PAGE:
This apparently was because the leak from the fuel tanks “appeared to have been slowed down by someone on scene, possibly the fire units, stuffing a glove in the puncture. After the two bags of absorbent powder were put on the spilling diesel fuel, (the Liberty County firefighters) left the scene” the deputy reported.
The deputy stayed put.
“Due to the amount of diesel fuel which was still spilling onto the grassy area beside the truck, I radioed central to have the Department of Transportation respond to our location in reference to performing evaluating the area for a HAZMAT containment area,” he wrote.
Another BCSO deputy at the site asked the truck driver what tow company he wanted to call. He was told the driver’s boss was on the way from Hardeeville, South Carolina, and wanted to drive the truck out of there.
“I informed (the driver) to tell his boss that the truck was not going to be able to be driven due to the leak,” the deputy reported. “Again, (the driver) said his boss declined a tow service and was wanting to drive the truck. Therefore, I radioed central to make contact with the Department of Public Safety and to have a motor carrier compliance division officer en route to evaluate the truck’s condition.”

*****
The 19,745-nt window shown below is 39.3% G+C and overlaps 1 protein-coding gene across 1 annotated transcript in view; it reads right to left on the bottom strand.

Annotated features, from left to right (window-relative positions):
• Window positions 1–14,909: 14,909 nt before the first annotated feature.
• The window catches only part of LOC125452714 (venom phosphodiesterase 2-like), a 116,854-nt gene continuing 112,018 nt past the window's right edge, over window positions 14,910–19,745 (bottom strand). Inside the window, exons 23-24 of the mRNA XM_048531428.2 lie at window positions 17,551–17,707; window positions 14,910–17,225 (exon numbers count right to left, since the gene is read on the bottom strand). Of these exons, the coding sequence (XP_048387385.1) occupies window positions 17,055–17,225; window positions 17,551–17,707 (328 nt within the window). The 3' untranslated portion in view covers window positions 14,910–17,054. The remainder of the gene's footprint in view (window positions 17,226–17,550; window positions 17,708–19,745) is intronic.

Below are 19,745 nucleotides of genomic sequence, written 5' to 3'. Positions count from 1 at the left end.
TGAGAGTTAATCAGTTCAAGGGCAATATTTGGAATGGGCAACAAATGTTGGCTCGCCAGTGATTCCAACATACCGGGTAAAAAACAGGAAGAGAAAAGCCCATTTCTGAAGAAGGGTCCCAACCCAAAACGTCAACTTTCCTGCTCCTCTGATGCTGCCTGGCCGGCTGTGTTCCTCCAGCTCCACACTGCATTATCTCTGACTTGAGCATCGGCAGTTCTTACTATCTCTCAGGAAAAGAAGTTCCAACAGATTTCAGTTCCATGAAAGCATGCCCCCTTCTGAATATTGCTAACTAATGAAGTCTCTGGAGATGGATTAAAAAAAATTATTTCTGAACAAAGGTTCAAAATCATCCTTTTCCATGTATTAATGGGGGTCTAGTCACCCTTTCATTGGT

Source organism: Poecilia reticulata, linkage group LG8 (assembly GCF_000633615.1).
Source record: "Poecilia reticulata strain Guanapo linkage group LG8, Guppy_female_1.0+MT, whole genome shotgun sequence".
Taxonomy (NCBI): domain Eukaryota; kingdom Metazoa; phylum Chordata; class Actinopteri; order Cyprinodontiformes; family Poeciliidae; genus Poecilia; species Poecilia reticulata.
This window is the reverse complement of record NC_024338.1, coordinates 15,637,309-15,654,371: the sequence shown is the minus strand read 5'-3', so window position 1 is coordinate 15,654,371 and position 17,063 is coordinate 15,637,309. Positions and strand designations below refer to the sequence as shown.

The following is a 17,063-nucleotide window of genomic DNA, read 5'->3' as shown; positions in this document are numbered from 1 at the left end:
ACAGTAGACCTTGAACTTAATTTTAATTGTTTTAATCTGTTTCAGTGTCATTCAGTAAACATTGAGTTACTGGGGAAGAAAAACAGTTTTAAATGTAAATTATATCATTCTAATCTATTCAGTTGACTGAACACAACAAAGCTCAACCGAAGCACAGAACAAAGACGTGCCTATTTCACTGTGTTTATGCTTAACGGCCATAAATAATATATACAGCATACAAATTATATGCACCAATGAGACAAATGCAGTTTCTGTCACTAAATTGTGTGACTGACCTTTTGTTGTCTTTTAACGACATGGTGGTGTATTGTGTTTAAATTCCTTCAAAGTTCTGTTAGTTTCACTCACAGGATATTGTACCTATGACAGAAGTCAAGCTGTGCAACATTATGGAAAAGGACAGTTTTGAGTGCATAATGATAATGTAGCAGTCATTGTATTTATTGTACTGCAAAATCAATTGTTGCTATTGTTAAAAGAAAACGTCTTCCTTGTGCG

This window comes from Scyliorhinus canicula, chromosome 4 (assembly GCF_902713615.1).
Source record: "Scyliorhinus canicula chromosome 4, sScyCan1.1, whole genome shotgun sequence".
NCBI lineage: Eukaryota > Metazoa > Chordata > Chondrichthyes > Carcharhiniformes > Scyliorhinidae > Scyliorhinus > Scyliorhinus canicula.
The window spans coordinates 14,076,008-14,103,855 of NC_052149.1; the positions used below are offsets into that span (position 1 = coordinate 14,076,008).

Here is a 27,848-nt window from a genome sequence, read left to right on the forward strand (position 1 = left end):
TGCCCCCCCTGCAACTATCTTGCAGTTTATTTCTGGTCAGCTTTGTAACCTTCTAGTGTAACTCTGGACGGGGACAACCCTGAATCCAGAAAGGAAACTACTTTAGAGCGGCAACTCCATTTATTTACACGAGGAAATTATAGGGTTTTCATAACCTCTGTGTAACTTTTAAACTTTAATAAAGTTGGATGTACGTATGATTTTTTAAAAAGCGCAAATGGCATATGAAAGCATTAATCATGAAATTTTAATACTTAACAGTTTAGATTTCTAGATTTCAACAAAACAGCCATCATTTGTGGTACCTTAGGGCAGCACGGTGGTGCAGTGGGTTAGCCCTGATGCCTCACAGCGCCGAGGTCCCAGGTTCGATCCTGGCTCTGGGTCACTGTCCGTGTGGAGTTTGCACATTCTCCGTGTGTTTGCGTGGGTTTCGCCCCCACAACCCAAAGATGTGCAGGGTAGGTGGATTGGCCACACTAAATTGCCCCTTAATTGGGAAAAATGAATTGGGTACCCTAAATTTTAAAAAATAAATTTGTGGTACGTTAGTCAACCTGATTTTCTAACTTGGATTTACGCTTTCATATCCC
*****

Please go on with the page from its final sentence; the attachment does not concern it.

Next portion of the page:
By now, Liberty County’s EMA deputy director had shown up to take over.
“At this point, the fuel had leaked about 15 feet onto the grass,” the report says, adding that the EMA deputy director was beginning his assessment.
The reporting deputy left the driver a business card, left another deputy at the site to wait on DOT and later learned the DOT had sent a Brunswick-based contractor known as DBi to clean things up.
Police were sent to the Scottish Inn around 4 a.m. regarding a woman who wanted a man out of her room.
Officers met the woman in the lobby and she “stated an unauthorized male was in her room.” They then checked the front desk and learned the room was rented out to the woman and “an unknown guest.”
Police then went to the room, where they met the man, which the report described as “the complainant’s longtime boyfriend,” and “advised him of the situation.”
That didn’t go over so well.
“(The man) stated since he was having to leave the room he was going to let (the officers) know there were drugs in the room,” the report says.